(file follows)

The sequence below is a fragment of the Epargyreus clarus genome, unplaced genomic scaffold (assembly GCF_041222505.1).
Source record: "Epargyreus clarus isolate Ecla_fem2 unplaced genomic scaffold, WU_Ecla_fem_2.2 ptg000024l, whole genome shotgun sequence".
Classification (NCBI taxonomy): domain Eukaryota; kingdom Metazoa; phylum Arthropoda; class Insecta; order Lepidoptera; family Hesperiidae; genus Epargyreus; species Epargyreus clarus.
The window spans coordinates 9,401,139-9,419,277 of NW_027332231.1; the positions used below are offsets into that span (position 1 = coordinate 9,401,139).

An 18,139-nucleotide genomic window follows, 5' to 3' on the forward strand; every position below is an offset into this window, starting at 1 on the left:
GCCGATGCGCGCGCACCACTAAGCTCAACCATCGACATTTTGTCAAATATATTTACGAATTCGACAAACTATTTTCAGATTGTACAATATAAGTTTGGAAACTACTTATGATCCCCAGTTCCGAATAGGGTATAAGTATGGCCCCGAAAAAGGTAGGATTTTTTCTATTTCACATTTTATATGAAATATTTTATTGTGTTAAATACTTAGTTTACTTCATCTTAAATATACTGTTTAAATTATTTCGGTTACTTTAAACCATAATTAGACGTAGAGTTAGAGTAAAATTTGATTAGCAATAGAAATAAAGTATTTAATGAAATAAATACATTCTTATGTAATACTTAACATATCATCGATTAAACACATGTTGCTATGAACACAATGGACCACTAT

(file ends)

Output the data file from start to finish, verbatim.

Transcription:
The sequence below is a fragment of the Epargyreus clarus genome, unplaced genomic scaffold (assembly GCF_041222505.1).
Source record: "Epargyreus clarus isolate Ecla_fem2 unplaced genomic scaffold, WU_Ecla_fem_2.2 ptg000024l, whole genome shotgun sequence".
Classification (NCBI taxonomy): domain Eukaryota; kingdom Metazoa; phylum Arthropoda; class Insecta; order Lepidoptera; family Hesperiidae; genus Epargyreus; species Epargyreus clarus.
The window spans coordinates 9,401,139-9,419,277 of NW_027332231.1; the positions used below are offsets into that span (position 1 = coordinate 9,401,139).

An 18,139-nucleotide genomic window follows, 5' to 3' on the forward strand; every position below is an offset into this window, starting at 1 on the left:
GCCGATGCGCGCGCACCACTAAGCTCAACCATCGACATTTTGTCAAATATATTTACGAATTCGACAAACTATTTTCAGATTGTACAATATAAGTTTGGAAACTACTTATGATCCCCAGTTCCGAATAGGGTATAAGTATGGCCCCGAAAAAGGTAGGATTTTTTCTATTTCACATTTTATATGAAATATTTTATTGTGTTAAATACTTAGTTTACTTCATCTTAAATATACTGTTTAAATTATTTCGGTTACTTTAAACCATAATTAGACGTAGAGTTAGAGTAAAATTTGATTAGCAATAGAAATAAAGTATTTAATGAAATAAATACATTCTTATGTAATACTTAACATATCATCGATTAAACACATGTTGCTATGAACACAATGGACCACTAT